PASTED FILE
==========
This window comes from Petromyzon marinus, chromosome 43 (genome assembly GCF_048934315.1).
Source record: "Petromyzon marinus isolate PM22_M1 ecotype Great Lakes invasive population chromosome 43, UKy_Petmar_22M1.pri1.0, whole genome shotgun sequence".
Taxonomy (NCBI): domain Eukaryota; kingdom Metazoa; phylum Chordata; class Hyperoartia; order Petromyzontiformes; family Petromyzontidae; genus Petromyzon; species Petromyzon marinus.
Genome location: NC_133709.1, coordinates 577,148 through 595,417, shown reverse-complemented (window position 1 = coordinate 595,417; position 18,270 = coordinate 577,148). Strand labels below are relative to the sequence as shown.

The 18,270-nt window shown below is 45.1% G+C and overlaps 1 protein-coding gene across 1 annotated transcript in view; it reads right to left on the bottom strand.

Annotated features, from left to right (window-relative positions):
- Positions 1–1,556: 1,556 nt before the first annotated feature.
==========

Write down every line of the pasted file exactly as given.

This window comes from Petromyzon marinus, chromosome 43 (genome assembly GCF_048934315.1).
Source record: "Petromyzon marinus isolate PM22_M1 ecotype Great Lakes invasive population chromosome 43, UKy_Petmar_22M1.pri1.0, whole genome shotgun sequence".
Taxonomy (NCBI): domain Eukaryota; kingdom Metazoa; phylum Chordata; class Hyperoartia; order Petromyzontiformes; family Petromyzontidae; genus Petromyzon; species Petromyzon marinus.
Genome location: NC_133709.1, coordinates 577,148 through 595,417, shown reverse-complemented (window position 1 = coordinate 595,417; position 18,270 = coordinate 577,148). Strand labels below are relative to the sequence as shown.

The 18,270-nt window shown below is 45.1% G+C and overlaps 1 protein-coding gene across 1 annotated transcript in view; it reads right to left on the bottom strand.

Annotated features, from left to right (window-relative positions):
- Positions 1–1,556: 1,556 nt before the first annotated feature.